DOI: 10.14704/nq.2018.16.8.1058

Holographic Processes Involved in Rhodopsin-Mediated Phototaxis?

Philippe Anglade, Yamina Larabi-Godinot


Phototaxis is a light-oriented locomotion found from bacteria to marine invertebrates. In many species, the photoreceptors are molecules of rhodopsin, a protein made of seven α-helical structures embedding a chromophore. Light absorption by the rhodopsin chromophore is transduced to modulate cilia motility and, finally, to alter swimming direction of the micro-organisms. Interestingly, it is well established that rhodopsin is endowed with holographic recording properties. Thus, it may be hypothesized that holographic recording of patterns of light coming from the surroundings play a role in the phototactic behaviour. Such putative functions of rhodopsin in the living organisms might be studied by technological tools, similar to those already used to investigate the holographic recording properties of artificially made rhodopsin material. Moreover, phototaxis mediated by rhodopsin might offer a relatively simple paradigm for searching so far unknown holographic–quantum–processes putatively associated with memory and learning of higher living organisms.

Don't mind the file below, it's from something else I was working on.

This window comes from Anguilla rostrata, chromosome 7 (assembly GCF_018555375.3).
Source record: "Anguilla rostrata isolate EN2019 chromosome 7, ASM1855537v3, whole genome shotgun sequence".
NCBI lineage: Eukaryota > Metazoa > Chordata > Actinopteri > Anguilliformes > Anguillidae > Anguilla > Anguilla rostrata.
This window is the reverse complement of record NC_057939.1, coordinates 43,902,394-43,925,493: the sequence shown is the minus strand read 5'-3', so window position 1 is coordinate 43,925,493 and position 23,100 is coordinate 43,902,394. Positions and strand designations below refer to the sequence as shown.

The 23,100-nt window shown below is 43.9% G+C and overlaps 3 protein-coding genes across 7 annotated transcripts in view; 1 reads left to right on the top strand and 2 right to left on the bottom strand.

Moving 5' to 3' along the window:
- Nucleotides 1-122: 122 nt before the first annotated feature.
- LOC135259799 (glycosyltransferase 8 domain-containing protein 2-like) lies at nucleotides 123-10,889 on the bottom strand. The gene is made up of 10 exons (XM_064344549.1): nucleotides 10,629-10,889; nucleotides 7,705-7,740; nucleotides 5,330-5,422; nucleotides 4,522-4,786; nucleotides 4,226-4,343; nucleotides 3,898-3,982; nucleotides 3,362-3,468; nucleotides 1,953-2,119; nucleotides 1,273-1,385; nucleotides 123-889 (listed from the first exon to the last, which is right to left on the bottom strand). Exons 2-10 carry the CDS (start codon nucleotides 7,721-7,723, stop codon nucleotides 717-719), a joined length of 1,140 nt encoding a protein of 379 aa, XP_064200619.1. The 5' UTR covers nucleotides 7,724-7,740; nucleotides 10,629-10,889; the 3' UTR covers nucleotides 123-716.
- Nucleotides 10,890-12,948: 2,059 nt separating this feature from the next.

Phototaxis, Rhodopsin, Holographic Recording, Light Pattern, Memory

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